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Unformatted text preview: David Ruppert Statistics and Finance: An Introduction Solutions Manual July 9, 2004 Springer Berlin Heidelberg NewYork HongKong London Milan Paris Tokyo 2 Probability and Statistical Models 1. (a) E (0 . 1 X + 0 . 9 Y ) = 1 . Var(0 . 1 X + 0 . 9 Y ) = (0 . 1 2 )(2) + 2(0 . 1)(0 . 9)(1) + (0 . 9 2 )(3) = 2 . 63 . (b) Var { wX + (1 w ) Y } = 3 w 2 4 w + 3 . The derivative of this expression is 6 w 4. Setting this derivative equal to 0 gives us w = 2 / 3. The second derivative is positive so the solution must be a minimum. In this problem, assets X and Y have same expected return. This means that regardless of the choice of w , that is, the asset allocation, the expected return of the portfolio doesn’t change. So by minimizing the variance, we can reduce the risk without reducing the return. Thus the ratio w = 2 / 3 corresponds to the optimal portfolio 2. (a) Use (2.54) with w 1 = (1 1) T and w 2 = (1 1) T . (b) Use part (a) and the facts that Cov( α 1 X,α 2 X ) = α 1 α 2 σ 2 X , Cov( α 1 X,Z ) = 0, Cov( Y,α 2 X ) = 0, and Cov( Y,Z ) = 0. (c) Using (2.54) with w 1 and w 2 the appropriatelysized vectors of ones, it can be shown that Cov parenleftBigg n 1 summationdisplay i =1 X i , n 2 summationdisplay i prime =1 Y i prime parenrightBigg = n 1 summationdisplay i =1 n 2 summationdisplay i prime =1 Cov( X i ,Y i prime ) . 3. The likelihood is L ( σ 2 ) = n productdisplay i =1 1 √ 2 πσ 2 e 1 2 σ 2 ( Y i μ ) 2 . Therefore the loglikelihood is 2 2 Probability and Statistical Models log L ( σ 2 ) = 1 2 σ 2 n summationdisplay i =1 ( Y i μ ) 2 n log( σ 2 ) / 2 + H where H consists of all terms that do not depend on σ . Differentiating the loglikelihood with respect to σ 2 and setting the derivative 1 with respect to σ 2 equal to zero we get 1 2( σ 2 ) 2 n summationdisplay i =1 ( Y i μ ) 2 n 2 σ 2 = 0 whose solution is σ 2 = 1 n n summationdisplay i =1 ( Y i μ ) 2 . 4. Rearranging the first equation, we get β = E ( Y ) β 1 E ( X ) . (2.1) Substituting this into the second equation and rearranging, we get E ( XY ) E ( X ) E ( Y ) = β 1 { E ( X 2 ) E ( X ) 2 } . Then using σ XY = E ( XY ) E ( X ) E ( Y ) and σ 2 X = E ( X 2 ) E ( X ) 2 we get β 1 = σ XY σ 2 X , and substituting this into (2.1) we get β = E ( Y ) σ XY σ 2 X E ( X ) . 5. E ( w T X ) = E parenleftBigg N summationdisplay i =1 w i X i parenrightBigg = N summationdisplay i =1 w i E ( X i ) = w T { E ( X ) } . Next Var( w T X ) = E braceleftbig w T X E ( w T X ) bracerightbig 2 = E bracketleftBigg N summationdisplay i =1 w i { X i E ( X i ) } bracketrightBigg 2 1 The solution to this problem is algebraically simpler if we treat σ 2 rather than σ as the parameter. 2 Probability and Statistical Models 3 = N summationdisplay i =1 N summationdisplay j =1 E [ w i w j { X i E ( X i ) }{ X j E ( X j ) } ] = N summationdisplay i =1 N summationdisplay j =1 w i w j Cov( X i ,X j ) ....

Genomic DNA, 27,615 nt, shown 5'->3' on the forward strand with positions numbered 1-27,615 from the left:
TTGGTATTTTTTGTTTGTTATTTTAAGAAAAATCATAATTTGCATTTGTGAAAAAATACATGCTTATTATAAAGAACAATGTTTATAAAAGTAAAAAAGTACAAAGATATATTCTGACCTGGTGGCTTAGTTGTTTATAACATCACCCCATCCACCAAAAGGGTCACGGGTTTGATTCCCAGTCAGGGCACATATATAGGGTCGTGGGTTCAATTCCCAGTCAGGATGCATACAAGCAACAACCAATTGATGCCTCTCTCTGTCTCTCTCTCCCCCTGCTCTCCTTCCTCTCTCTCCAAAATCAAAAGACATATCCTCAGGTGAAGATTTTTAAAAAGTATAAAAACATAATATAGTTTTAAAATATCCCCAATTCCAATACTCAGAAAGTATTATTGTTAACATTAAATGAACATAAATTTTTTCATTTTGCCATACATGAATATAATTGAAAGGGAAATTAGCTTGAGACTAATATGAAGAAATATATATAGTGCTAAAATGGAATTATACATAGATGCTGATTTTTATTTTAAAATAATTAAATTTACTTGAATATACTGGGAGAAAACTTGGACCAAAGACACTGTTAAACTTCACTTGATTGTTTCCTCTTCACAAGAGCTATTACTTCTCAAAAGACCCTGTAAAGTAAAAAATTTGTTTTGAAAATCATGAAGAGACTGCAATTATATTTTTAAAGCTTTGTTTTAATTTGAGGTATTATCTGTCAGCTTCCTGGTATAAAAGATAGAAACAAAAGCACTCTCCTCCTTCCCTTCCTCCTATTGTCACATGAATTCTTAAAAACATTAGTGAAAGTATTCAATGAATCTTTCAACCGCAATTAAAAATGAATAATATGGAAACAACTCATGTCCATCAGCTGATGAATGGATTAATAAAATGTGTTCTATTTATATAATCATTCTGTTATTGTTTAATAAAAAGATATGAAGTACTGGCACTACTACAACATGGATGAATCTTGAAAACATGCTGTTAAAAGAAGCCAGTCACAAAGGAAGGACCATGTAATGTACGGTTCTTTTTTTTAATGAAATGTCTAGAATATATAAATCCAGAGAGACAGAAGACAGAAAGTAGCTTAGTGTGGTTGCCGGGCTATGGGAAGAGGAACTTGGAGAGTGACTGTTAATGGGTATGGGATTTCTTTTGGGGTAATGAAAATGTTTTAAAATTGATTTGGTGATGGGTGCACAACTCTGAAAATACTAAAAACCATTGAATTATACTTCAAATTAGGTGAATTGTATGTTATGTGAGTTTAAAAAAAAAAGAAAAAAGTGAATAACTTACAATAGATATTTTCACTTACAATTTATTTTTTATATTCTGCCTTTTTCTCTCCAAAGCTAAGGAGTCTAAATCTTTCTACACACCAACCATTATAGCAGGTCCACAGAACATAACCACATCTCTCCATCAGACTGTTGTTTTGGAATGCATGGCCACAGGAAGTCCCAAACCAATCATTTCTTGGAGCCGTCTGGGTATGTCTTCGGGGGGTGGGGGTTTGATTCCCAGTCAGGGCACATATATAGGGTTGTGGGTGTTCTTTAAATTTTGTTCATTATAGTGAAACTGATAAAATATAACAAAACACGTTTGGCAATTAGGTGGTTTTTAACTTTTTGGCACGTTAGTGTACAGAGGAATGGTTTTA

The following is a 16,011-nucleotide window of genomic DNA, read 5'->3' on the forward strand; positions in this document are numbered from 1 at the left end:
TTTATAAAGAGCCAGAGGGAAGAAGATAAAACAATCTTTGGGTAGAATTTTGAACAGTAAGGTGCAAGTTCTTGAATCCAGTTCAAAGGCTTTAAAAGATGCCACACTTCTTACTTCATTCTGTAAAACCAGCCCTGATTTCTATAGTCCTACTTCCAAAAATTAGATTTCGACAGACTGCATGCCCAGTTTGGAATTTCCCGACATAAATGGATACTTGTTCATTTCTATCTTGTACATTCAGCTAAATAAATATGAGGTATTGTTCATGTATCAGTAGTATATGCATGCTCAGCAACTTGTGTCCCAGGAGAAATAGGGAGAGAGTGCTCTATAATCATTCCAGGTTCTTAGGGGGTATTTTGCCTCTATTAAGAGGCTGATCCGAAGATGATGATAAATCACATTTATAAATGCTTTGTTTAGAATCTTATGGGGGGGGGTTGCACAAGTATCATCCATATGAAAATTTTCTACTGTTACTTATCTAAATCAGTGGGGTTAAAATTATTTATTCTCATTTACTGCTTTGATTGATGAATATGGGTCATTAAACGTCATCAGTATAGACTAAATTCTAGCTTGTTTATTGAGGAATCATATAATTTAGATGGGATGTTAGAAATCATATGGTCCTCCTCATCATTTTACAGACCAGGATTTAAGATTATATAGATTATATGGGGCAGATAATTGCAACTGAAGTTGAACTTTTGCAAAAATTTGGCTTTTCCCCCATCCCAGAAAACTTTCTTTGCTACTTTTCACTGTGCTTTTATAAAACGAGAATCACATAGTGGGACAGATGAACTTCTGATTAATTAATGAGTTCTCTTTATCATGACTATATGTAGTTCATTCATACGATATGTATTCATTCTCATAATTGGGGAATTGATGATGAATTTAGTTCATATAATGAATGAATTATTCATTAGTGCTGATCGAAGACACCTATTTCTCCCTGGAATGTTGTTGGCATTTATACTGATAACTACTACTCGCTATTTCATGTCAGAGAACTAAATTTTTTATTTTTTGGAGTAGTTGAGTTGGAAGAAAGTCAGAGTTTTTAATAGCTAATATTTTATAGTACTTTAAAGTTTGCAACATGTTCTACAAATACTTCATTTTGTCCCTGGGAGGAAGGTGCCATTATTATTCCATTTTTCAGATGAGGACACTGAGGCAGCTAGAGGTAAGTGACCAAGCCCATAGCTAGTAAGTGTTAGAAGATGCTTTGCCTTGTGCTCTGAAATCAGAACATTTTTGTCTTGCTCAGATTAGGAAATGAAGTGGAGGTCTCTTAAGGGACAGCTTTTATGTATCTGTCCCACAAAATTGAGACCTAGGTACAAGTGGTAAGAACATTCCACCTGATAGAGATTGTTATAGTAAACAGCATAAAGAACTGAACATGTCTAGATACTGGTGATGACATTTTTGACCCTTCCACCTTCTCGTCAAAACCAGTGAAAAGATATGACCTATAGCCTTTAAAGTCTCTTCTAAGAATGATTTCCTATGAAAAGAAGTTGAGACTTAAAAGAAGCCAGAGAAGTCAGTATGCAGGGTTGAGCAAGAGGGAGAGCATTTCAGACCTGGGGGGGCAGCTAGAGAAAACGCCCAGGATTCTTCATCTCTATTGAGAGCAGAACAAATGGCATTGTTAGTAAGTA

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This note was uploaded on 01/26/2010 for the course MATH 6201 taught by Professor Zhang,j during the Spring '08 term at UNC Charlotte.
 Spring '08
 Zhang,J
 Statistics, Probability

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